Geophysics - Seismic Refraction and Reflection

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Seismic techniques are useful for determining velocity contrasts in the subsurface.  Seismic velocity is the speed at which a surface generated p-wave or s-wave travels through soil and rock.  Seismic velocity correlates well with the rock hardness and density, and these in turn correlate with changes in lithology, fracturing, faulting, degree of weathering etc.  Seismic techniques, when applied correctly, can image the subsurface where traditional geophysical techniques fall over and fail.
The Refraction seismic technique is ideally suited for depth to bedrock determination e.g. finding palaeochannels and shallow environmental and engineering applications.  It is best suited where slow velocity layers overlay faster velocity layers and depth of investigation is usually limited to 100-150m (or 4 x the Source-Receiver Offset distance). The method is based on the fact that when a wave reaches a boundary between two layers having different seismic velocities, that seismic wave will be refracted (or bent) either toward the normal to the interface or away from the normal to the interface, depending on whether the velocity increases or decreases at the boundary. In the special case where layer velocity increases with depth at the boundary, critical refraction occurs where seismic waves travel along the interface between the two materials. The angle at which the seismic waves are critically refracted (the critical angle) is uniquely determined by the ratio of the velocities of the two materials: θc= sin-1(V1/V2), and because the critical angle is uniquely determined, the depth at which the boundary between the layers occurs can be calculated using geometry and the measured first arrival travel times.
For more complex geology, Reflection is superior, giving the ability to image subsurface layers and complex structures to significant depths (+500m).   The seismic reflection method is based on the fact that when a wave reaches a boundary between two materials having different acoustic impedances (product of velocity and density) that wave will be reflected back to the surface. The angle at which the seismic waves are reflected is determined by the angle of incidence of the waves.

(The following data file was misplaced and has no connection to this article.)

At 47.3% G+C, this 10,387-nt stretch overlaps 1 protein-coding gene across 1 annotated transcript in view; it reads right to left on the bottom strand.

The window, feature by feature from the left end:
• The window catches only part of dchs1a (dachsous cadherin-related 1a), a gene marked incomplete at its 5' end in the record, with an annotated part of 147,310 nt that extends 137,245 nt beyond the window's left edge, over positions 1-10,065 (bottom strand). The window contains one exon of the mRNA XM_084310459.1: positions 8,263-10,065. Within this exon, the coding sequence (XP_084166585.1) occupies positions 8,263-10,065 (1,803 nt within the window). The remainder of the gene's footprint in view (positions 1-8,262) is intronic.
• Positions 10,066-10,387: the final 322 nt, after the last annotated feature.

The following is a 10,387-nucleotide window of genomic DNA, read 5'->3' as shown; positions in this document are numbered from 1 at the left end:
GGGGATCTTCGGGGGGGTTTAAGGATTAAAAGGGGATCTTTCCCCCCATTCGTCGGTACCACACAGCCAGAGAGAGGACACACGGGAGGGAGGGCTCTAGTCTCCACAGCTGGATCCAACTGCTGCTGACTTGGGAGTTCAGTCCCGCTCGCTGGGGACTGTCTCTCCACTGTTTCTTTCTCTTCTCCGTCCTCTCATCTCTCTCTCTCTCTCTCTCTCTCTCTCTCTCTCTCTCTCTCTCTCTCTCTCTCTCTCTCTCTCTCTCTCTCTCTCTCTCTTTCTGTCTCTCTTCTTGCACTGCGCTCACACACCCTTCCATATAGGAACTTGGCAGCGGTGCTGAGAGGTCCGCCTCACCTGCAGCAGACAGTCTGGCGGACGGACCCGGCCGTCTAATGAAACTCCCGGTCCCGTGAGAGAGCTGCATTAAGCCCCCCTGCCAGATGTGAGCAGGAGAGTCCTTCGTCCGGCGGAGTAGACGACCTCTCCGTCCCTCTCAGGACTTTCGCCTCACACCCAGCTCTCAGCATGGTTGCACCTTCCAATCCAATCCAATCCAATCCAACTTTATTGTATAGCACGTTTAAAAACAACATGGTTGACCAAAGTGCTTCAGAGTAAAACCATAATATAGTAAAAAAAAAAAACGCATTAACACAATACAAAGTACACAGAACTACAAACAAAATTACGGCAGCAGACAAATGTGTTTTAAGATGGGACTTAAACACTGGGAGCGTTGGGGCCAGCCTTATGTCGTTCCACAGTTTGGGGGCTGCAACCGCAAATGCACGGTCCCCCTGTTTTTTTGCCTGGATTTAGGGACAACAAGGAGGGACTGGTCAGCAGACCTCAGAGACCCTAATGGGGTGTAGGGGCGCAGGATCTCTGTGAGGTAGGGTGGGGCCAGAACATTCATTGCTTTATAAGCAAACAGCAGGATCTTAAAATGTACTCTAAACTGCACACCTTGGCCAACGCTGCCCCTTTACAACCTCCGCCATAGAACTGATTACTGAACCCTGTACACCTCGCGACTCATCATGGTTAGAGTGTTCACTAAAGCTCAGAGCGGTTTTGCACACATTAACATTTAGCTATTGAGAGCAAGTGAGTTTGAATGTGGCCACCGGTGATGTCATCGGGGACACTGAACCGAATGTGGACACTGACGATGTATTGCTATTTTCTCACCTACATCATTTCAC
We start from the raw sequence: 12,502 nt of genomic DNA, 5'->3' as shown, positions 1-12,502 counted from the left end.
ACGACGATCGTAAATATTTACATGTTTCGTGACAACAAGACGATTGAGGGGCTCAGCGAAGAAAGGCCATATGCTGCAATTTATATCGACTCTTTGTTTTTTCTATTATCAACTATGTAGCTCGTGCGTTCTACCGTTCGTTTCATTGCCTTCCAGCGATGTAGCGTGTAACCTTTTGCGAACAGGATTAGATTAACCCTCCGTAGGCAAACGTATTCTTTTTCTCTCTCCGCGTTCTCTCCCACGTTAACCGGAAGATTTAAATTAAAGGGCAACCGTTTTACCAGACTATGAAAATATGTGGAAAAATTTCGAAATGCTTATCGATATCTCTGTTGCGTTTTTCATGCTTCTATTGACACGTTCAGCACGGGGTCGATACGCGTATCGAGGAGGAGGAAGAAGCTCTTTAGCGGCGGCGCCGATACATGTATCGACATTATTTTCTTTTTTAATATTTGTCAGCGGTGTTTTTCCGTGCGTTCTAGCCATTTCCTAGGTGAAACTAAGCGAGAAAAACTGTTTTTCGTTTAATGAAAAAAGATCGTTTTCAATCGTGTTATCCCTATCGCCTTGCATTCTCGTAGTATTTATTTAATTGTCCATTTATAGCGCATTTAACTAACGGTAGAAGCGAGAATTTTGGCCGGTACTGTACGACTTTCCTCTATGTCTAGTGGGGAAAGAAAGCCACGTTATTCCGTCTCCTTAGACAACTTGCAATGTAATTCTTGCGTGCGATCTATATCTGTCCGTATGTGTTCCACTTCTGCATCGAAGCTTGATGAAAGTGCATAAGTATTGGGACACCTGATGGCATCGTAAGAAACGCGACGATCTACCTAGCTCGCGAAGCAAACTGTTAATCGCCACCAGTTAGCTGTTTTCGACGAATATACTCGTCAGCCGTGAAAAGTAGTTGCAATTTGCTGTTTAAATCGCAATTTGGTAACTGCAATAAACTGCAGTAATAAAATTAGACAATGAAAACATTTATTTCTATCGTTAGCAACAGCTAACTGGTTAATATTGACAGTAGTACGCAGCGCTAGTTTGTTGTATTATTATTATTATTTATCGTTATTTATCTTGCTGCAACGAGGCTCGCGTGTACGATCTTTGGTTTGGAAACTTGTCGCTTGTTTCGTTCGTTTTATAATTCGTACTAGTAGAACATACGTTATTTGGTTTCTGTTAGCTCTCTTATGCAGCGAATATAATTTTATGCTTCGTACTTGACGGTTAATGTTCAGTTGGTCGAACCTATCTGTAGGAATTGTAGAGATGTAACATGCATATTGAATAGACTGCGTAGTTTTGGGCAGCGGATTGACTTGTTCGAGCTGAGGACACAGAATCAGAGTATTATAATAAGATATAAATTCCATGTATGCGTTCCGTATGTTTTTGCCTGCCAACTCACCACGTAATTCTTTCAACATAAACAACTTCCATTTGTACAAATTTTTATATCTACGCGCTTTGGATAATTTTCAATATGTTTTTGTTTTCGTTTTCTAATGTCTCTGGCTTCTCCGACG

GEOEARTH uses a very low impact, skid steer operated accelerated drop hammer for a seismic source. the seismic refraction utilizes acoustic waves generated by an impact or small explosive source to measure depths to bedrock or overburden layers of sedimentary rock and to infer bedrock faults or fracture zones.
•Seismic response are plotted through distance along the geophone array to identify individual layers, and to compute layer thicknesses and seismic velocities.
•Specific geologic conditions, such as bedrock fractures or valleys, may be interpreted directly from these time-distance plots or by using several seismic modeling techniques.
•Low-velocity zones and thin strata may be undetected using older interpretive methods, such as the crossover distance technique.
Geophysical Applications can use SeisOpt2D velocity modeling to identify these "hidden layer" conditions. SeisOpt2D also provides a means of quantitatively evaluating lateral seismic velocity variations that can represent lithologic contacts or fracture zones. Geophysical Application's software can also perform forward modeling to design geophone and shotpoint spacings needed to achieve specific survey objectives. 


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